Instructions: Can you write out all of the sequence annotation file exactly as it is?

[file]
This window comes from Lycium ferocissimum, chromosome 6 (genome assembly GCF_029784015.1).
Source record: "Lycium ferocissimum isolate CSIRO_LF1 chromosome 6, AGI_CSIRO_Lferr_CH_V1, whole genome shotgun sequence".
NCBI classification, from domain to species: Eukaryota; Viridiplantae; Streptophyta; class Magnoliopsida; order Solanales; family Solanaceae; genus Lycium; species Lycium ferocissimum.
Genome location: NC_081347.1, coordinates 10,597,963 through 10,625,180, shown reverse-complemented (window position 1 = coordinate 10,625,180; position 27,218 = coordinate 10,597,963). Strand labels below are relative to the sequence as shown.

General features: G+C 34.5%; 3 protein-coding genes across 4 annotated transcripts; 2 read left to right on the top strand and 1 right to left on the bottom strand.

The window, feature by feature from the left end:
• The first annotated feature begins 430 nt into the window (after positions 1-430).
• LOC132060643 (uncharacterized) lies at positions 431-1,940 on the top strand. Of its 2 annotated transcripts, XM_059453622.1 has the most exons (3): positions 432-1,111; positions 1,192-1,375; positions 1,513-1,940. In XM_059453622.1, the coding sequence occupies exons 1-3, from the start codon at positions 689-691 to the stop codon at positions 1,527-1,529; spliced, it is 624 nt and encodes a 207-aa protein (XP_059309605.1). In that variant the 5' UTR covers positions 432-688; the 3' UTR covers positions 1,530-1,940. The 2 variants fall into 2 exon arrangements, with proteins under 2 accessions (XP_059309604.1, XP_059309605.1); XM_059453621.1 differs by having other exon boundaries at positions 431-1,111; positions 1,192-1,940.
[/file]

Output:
This window comes from Lycium ferocissimum, chromosome 6 (genome assembly GCF_029784015.1).
Source record: "Lycium ferocissimum isolate CSIRO_LF1 chromosome 6, AGI_CSIRO_Lferr_CH_V1, whole genome shotgun sequence".
NCBI classification, from domain to species: Eukaryota; Viridiplantae; Streptophyta; class Magnoliopsida; order Solanales; family Solanaceae; genus Lycium; species Lycium ferocissimum.
Genome location: NC_081347.1, coordinates 10,597,963 through 10,625,180, shown reverse-complemented (window position 1 = coordinate 10,625,180; position 27,218 = coordinate 10,597,963). Strand labels below are relative to the sequence as shown.

General features: G+C 34.5%; 3 protein-coding genes across 4 annotated transcripts; 2 read left to right on the top strand and 1 right to left on the bottom strand.

The window, feature by feature from the left end:
• The first annotated feature begins 430 nt into the window (after positions 1-430).
• LOC132060643 (uncharacterized) lies at positions 431-1,940 on the top strand. Of its 2 annotated transcripts, XM_059453622.1 has the most exons (3): positions 432-1,111; positions 1,192-1,375; positions 1,513-1,940. In XM_059453622.1, the coding sequence occupies exons 1-3, from the start codon at positions 689-691 to the stop codon at positions 1,527-1,529; spliced, it is 624 nt and encodes a 207-aa protein (XP_059309605.1). In that variant the 5' UTR covers positions 432-688; the 3' UTR covers positions 1,530-1,940. The 2 variants fall into 2 exon arrangements, with proteins under 2 accessions (XP_059309604.1, XP_059309605.1); XM_059453621.1 differs by having other exon boundaries at positions 431-1,111; positions 1,192-1,940.